Tax credits aid blighted areas: Help open to firms targeting Center Township projects

July 25, 2005

Federal tax credits supporting roughly $6 million in economic development projects are still available for small-business owners considering expanding or locating in Center Township.

The funds are administered through the New Markets Tax Credit Program, which was established by Congress in 2000 to help revitalize blighted areas.

In Indiana, the locally based Urban Enterprise Association Inc. helped secure tax credits that can fund $50 million worth of projects, including $12.5 million in Marion County.

The tax credits already are supporting about half of the $12.5 million in local projects, leaving credits available to help fund about $6 million in other projects.

Here's how it works: Each tax credit covers 39 percent of the cost of a project. The borrower pays only the below-market interest rate during the first seven years of the loan. The investor in the project, which could be the lender, receives the 39-percent credit to include in the loan to offset the risk.

The loss of manufacturing jobs in the state makes projects in that sector a top priority for the funding, said John Gootee, director of business development for the UEA.

"[The credit] makes it possible for literally anyone to get in the game," he said. "When you bring equity to the table, you bring bankers to the table, and that's powerful."

Besides manufacturing, other sectors the UEA is targeting include distribution, high technology, office, retail and community facilities.

The UEA reviews applications and selects projects, while partner Community Bankers Association of Indiana lends the money through its members. The locally based CBA has 115 members, 44 of which are participating in the program.

"The reason we went forward with it is because of the economic situation Indiana finds itself in," said Joe DeHaven, president and CEO of the CBA. "We want to give our banks another tool in which they could help with economic development in their communities."

The value of a project must be at least $2.6 million to be eligible for a tax credit, unless a few deals can be bundled together to total that amount. In that instance, the same bank must be used as the lender for all of the projects.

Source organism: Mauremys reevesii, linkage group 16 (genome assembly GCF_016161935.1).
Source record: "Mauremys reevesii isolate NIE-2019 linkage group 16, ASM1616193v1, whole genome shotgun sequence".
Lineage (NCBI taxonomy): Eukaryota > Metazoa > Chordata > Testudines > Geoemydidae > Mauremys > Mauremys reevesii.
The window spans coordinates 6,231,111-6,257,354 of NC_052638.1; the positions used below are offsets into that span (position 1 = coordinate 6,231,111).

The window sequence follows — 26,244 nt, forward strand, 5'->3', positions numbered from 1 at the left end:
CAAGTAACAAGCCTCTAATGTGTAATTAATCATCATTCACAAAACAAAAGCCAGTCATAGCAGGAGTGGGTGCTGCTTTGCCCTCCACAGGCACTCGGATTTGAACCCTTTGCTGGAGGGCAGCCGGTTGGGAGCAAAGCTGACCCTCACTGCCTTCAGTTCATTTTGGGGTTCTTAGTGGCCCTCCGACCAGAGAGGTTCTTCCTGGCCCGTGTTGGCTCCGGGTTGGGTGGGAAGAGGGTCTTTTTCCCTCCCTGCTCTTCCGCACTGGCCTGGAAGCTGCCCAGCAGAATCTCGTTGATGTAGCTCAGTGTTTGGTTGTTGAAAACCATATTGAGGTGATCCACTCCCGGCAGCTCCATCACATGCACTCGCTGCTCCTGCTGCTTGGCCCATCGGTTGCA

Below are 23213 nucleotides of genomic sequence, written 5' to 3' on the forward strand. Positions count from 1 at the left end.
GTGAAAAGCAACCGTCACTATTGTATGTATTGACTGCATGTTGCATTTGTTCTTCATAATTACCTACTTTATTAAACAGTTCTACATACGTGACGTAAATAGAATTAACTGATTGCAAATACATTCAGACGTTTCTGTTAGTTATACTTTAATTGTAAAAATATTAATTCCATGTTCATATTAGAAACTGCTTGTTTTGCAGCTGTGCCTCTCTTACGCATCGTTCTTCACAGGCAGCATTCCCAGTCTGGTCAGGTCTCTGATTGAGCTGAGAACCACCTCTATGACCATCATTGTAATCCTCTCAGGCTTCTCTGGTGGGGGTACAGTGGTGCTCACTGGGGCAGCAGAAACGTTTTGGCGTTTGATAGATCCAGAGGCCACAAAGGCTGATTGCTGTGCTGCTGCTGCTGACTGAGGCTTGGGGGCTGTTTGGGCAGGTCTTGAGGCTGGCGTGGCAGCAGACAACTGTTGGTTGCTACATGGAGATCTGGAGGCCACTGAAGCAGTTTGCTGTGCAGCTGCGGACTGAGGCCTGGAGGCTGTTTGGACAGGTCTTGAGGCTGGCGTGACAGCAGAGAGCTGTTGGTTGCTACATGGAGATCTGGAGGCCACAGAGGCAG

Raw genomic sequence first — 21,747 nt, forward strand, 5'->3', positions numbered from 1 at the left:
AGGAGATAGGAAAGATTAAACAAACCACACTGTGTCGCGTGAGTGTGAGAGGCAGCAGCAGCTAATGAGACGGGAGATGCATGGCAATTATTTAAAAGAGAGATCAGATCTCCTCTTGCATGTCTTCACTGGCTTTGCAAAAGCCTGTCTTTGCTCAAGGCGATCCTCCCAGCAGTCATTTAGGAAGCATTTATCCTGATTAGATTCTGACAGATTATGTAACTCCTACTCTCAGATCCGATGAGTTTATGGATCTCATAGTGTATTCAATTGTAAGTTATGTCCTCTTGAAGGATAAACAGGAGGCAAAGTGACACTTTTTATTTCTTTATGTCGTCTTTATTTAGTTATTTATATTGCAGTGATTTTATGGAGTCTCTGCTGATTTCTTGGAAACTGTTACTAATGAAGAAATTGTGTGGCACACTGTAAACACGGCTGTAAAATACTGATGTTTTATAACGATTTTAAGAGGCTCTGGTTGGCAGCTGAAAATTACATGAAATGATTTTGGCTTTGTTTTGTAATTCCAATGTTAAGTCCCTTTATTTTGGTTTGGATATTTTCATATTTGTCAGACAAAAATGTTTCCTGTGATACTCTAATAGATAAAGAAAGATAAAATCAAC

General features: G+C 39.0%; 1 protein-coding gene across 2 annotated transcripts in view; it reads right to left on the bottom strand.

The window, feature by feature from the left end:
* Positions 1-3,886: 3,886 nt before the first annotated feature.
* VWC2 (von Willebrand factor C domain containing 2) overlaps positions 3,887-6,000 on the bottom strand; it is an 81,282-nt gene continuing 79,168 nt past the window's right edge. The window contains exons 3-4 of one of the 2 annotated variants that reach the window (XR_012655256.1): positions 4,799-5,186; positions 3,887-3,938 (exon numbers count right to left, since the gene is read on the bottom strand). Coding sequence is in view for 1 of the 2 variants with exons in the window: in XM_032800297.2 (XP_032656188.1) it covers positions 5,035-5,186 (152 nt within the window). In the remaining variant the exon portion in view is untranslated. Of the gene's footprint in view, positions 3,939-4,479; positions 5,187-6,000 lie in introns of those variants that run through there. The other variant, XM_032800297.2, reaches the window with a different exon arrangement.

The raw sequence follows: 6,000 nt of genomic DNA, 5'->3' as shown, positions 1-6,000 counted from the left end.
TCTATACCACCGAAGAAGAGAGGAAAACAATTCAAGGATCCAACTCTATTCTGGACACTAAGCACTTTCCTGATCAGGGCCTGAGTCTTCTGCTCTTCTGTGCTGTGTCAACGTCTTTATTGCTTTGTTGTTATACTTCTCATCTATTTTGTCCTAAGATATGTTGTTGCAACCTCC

The UEA was launched in 1990 by the Indiana Department of Commerce. The CBA first approached the UEA about partnering on the tax credit program three years ago. While the two entities were submitting their application, the government changed some of the program's rules. That delayed the funding until early this year, and by that time, some of the companies that had originally applied for the funds no longer wanted them. They had either undertaken projects without the assistance or had postponed their plans due to economic hardships, Gootee said.

The federal government doles out the funds each year through a community development division in the Department of the Treasury. Projects can be undertaken in areas, such as Center Township, where the poverty rate exceeds 20 percent.

Frank Hoffman, a partner at the local Krieg DeVault LLP law firm, drafted the application for the UEA and the CBA. Compared with other states, Indiana fared well, Hoffman said.

Bank of America, for instance, received the largest allocation, $58.5 million in tax credits to fund $150 million in projects. The money, however, is to be split among nine states. Indiana alone received funds to support $75 million in projects.

Besides the affiliation between the UEA and the CBA, another involving House Investments and the Indiana Association of Community Economic Development netted tax credits to fund $25 million in development. House Investments is a locally based real estate investment company.

That affiliation helped the locally based Greater Educational Opportunities Foundation get the funds to build its new charter school near the intersection of 25th Street and Capitol Avenue. The foundation, directed by Kevin Teasley, operates the charter school, which is relocating from its former address at Union Station. After outgrowing the downtown space, the organization borrowed $7 million to construct the school, and another in Gary.

"We were looking to build our own school with an affordable way to finance it," Teasley said. "Charter schools don't have much credit, so they are a good fit for the New Markets Tax Credit."

Tax credits to support $20 million in improvements were allocated for secondtier cities, such as Evansville, Fort Wayne and South Bend. Rural areas received credits to undertake $17.5 million worth of construction.

DeHaven said the CBA is the only banking association in the nation involved in the program. Banks will use the interest paid on the loans during the first seven years to start a loan pool.

"We will use it to help our banks do those deals that need a little more equity," he said. "It's a very unique concept for our industry. We are kind of a pioneer."

To be eligible for the annual funding, participants need to show 40 percent of the money will be deployed by the end of the year. Hoffman is confident that won't be a problem and will reapply for the next round of funding in September, he said.

The federal government will distribute $3.5 billion in tax credits this year and so far has provided $8 billion in assistance since the program's inception in 2000.
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